Activists asks Medvedev for safety from Chechen leader

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The Kremlin's human rights council appealed Tuesday to Russian President Dmitry Medvedev to protect activists in the Caucasus after Chechnya's leader likened them to "enemies of the people".

In an open letter to Medvedev, members of the body said Ramzan Kadyrov's condemnation of leading Russian rights group Memorial was a threat to its activists in Chechnya and flouted Kremlin efforts to engage in dialogue with civil society.

"The statement by the Chechen president is nothing other than a direct and clear threat," wrote the group, headed by activist Ella Pamfilova and which also includes media personalities and policy experts.

Rights veteran Lyudmila Alexeyeva of the Moscow Helsinki Group and Memorial activist Svetlana Gannushkina, who also heads of the Civil Assistance committee, were among the letter's 13 signatories.

The appeal said Kadyrov had made similar "attacks" particularly targeting Memorial's leading Caucasus campaigner Natalya Estemirova last year just before her murder after being abducted from her home in Chechnya on July 15, 2009.

Such public denunciations, it said, was a license for violence against Memorial employees by the Chechen security forces -- whom activists accuse of acting with impunity in kidnappings and torture while battling an Islamist insurgency.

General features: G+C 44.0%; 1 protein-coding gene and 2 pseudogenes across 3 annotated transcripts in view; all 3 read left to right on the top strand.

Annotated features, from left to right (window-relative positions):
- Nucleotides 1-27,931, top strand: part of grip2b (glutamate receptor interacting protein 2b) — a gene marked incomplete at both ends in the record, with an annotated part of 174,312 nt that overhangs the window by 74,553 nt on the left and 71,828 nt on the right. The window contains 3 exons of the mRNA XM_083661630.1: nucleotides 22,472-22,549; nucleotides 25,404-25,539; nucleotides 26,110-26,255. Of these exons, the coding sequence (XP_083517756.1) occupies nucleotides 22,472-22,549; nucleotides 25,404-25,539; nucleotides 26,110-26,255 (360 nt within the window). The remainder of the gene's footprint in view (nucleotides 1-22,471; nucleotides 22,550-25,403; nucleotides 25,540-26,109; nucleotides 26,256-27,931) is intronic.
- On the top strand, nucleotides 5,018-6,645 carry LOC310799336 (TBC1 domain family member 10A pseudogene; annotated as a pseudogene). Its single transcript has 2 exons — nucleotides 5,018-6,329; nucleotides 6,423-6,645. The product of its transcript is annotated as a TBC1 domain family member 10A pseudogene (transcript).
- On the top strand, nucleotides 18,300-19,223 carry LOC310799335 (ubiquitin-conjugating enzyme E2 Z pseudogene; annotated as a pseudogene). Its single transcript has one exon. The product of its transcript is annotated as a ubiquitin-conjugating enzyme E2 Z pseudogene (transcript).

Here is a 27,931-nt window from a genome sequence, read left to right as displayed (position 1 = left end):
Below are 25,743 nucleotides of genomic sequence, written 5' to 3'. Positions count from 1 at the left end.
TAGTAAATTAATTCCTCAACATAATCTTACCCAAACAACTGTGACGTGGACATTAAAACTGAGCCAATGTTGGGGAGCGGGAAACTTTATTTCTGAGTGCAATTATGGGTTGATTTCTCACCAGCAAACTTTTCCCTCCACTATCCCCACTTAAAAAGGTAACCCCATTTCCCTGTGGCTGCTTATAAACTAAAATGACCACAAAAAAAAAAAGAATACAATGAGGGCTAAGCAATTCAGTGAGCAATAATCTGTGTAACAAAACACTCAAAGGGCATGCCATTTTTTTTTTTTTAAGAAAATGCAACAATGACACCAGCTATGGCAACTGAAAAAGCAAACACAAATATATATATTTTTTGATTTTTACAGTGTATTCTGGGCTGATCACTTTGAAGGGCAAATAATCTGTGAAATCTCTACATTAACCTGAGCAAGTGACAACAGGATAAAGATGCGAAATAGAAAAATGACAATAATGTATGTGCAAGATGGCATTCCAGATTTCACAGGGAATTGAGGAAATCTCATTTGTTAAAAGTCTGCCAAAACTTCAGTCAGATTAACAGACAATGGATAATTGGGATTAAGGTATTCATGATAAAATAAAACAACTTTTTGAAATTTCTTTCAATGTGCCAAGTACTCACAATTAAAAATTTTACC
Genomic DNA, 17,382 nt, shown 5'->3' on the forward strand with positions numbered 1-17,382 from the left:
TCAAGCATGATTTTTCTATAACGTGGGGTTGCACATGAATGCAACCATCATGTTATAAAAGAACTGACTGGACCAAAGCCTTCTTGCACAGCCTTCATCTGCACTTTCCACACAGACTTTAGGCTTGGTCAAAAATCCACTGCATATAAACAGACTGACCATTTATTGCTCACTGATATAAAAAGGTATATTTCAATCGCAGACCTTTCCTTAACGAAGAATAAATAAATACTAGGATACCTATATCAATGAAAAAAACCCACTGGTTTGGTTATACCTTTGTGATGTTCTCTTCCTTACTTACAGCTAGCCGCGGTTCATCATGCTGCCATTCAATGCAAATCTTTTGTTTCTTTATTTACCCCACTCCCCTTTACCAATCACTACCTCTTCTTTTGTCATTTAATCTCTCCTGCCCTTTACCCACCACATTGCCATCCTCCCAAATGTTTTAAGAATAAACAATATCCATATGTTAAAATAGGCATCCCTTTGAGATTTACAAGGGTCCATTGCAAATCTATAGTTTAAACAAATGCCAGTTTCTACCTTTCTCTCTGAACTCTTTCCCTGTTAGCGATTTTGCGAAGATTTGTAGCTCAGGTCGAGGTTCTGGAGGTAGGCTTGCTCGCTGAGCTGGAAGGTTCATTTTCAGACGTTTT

"We are very worried about the fate of our colleagues. The public naming of rights workers as 'enemies of the people, enemies of the law, enemies of the state' could lead to new tragic events," the group said.

The letter pleaded with Medvedev to act to guarantee the safety of rights activists and "rule out the possibility of illegal force against them by the representatives of state structures."

"We ask you to intercede in the spread of a dangerous situation and do everything possible to protect rights workers in the Chechen republic, including Memorial's employees, from threats and defamation by officials," it said.

Adding to the tensions, Memorial head Oleg Orlov has been accused of libel in a criminal investigation into his allegations last year that the Kremlin-backed Kadyrov was responsible for Estemirova's murder.

On the first anniversary of her death last week, Medvedev said the campaigner's murderer was now the target of an international hunt, responding to criticism that Russia has been slow to establish the truth behind the crime.

© 2010 AFP

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